Instead, Burns said cities could include a fee that would cover inspections when business licenses are obtained or renewed, or develop an inspection program similar to fire or health departments. The problem, however, is not just statewide and requires a national change, she added.

    In California, some of the first attempts to reform the ADA stem back to more than a decade, when Assemblyman Tim Leslie, a Republican from Tahoe City, introduced AB 20 in 2005 — a bill that would’ve prevented plaintiffs from collecting damages for small or technical violations if no one was denied access. That same year, state Sen. Charles Poochigian from Fresno introduced SB 855, which would have required the plaintiff to notify the business owner before filing a lawsuit.

    Both died in the Legislature.

    In 2015, state Sen. Cathleen Galgiani, unveiled SB 67 to reduce the profit incentive to file “frivolous lawsuits” based on minor and technical violations. Her bill died in the Senate.

    In a bipartisan effort, Assemblymembers Kristin Olsen and Adam Gray from the Central Valley also introduced a pair of bills — AB 52 and AB 54 — aimed at implementing a grace period, significantly reducing damages and providing reports about lawsuits to the California Commission on Disability Access.

    While former Gov. Jerry Brown signed one of the two bills, AB 54, it was only after provisions allowing businesses time to fix violations were removed. AB 52, which would’ve provided businesses six months to fix violations, died in the Assembly.

    For 30 years, major attempts to reform the ADA and give businesses a chance to “cure” deficiencies prior to being sued have faced stiff competition and died in the Legislature.

    That’s why some people like Marchu think the solutions should come from the local level.

    “I wish there was a program for these small businesses — if they made under a certain amount a year or had an older home in a community — that they could get some help from the city or county,” Marchu added. “Something could be done.”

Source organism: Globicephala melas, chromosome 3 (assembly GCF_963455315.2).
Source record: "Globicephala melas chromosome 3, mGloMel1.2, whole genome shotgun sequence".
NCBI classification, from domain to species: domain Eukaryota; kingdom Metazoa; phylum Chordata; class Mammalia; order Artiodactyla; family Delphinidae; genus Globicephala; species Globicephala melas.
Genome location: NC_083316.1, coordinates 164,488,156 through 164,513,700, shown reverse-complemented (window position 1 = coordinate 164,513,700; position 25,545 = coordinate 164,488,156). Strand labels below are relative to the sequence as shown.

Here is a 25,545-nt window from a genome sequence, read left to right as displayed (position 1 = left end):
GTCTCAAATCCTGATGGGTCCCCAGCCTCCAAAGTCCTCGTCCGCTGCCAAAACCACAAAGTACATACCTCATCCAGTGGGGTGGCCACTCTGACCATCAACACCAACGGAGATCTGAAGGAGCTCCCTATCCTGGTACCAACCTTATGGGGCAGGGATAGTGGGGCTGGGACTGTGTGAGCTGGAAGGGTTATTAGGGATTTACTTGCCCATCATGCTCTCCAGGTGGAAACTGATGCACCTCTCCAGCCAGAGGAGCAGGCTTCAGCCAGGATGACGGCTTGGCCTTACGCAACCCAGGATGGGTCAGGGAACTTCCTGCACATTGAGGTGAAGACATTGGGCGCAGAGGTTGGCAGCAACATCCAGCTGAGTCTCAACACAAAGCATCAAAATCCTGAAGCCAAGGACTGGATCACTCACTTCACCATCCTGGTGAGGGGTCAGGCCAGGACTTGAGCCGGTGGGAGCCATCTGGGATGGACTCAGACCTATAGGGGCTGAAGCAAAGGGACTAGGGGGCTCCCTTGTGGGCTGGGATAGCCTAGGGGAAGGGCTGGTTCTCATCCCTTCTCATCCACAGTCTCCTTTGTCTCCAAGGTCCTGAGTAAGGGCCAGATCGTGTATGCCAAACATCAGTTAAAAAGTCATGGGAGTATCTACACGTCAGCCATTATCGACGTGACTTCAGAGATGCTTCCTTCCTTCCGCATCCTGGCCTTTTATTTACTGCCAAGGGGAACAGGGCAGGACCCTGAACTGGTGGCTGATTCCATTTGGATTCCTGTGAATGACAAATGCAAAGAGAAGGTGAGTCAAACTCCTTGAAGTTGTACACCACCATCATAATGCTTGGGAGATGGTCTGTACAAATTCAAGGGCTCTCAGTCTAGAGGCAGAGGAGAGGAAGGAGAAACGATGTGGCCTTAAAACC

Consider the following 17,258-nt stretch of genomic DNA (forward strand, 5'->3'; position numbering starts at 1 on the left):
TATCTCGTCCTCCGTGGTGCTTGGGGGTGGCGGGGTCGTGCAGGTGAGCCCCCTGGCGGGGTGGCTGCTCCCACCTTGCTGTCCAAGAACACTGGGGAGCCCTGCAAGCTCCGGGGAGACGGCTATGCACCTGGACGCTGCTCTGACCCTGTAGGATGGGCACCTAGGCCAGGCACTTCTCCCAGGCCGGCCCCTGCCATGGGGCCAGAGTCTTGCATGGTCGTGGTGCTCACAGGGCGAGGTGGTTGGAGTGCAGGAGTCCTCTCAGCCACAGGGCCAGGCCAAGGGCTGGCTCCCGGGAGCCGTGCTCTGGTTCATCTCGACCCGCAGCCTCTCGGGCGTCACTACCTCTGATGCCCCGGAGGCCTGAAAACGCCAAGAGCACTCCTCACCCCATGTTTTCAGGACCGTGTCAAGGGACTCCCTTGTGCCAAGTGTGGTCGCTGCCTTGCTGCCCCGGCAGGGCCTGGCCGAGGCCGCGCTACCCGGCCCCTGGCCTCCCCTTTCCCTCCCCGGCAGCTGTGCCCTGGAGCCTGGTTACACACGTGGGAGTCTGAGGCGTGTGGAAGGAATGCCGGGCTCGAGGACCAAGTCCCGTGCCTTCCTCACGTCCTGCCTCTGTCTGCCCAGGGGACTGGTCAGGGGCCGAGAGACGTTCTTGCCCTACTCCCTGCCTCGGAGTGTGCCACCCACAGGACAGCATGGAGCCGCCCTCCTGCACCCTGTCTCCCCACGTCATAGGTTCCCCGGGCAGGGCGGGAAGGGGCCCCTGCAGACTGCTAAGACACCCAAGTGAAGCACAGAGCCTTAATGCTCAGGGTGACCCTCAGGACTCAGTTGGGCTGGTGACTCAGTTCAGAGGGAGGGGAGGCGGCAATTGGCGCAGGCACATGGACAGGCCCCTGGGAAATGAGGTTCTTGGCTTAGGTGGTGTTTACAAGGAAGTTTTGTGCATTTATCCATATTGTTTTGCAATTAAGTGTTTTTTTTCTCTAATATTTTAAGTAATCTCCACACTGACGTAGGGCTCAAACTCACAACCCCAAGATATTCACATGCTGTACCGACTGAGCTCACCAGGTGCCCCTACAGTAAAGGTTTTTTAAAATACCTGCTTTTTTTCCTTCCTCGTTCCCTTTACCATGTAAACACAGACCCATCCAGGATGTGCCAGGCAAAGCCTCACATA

A business’ ADA compliant back entrance is pictured. Photo by Nadia Lopez.

    Other ways to help with ADA compliance

    For many business owners who get hit with an ADA lawsuit, the response is usually the same — they didn’t know, they weren’t aware or they couldn’t settle so they had to close.

    But disability activists say business owners have had more than enough time and resources to comply with the law. And while no governmental agency exists to provide regular ADA compliance checks, similar to fire or health code inspections, the city has some resources to help — if business owners know about them.

    San Jose has 12 certified access specialists (CASp) — state-licensed code and building inspectors who specialize in ADA compliance — compared to just one in Los Angeles, Burns said. These city inspectors can check private businesses for compliance when requested — but not proactively. They primarily work on ADA issues related to the city’s public buildings.

    There also are private inspectors who can do ADA inspections for a fee.

    “It’s something very simple that would only cost on average $1,000 to $2,000 to hire a certified access specialist to come in and tell you what you can do and could be doing to make your business more accessible,” Burns said.

    Dwight Ashdown is one of those private inspectors and has worked in the Bay Area for more than 10 years. He said most businesses have racked up countless technical violations without knowing it.

    “There are hundreds of different requirements for ADA compliance,” Ashdown said. “I’ve discovered over the years that I could walk into virtually any business on the street and see things that are not compliant.”

    It’s usually not until a business owner is threatened with a lawsuit or sees a colleague get sued that they look into getting a city or private ADA inspection, he added, And while a CASp certificate of an inspection can temporarily provide protection by reducing statutory damages, which start at $4,000, Ashdown said the inspection itself may not be enough to stop a lawsuit.

    “Having a CASp inspection and having that certificate is not a guarantee that a business won’t get sued,” he added.

    While San Jose can provide some inspections upon request, there is no city-led assistance program that can help with financing the pricey upgrades to a building to ensure compliance.

    That’s why Christopher Hickey, who oversees the San Jose city inspectors, suggests creating a regional oversight committee as a better potential solution, especially since his department doesn’t have the resources to do outreach to businesses about ADA compliance.

    “There’s an opportunity where the county and other cities can be involved,” he said. “ADA complaints aren’t just in the city of San Jose, it’s a regional issue. The idea of a regional approach might be the best avenue.”

    Contact Nadia Lopez at [email protected] or follow @n_llopez on Twitter.

    Editor’s Note: This is the third of a three-part series examining the impact of the ADA in Silicon Valley.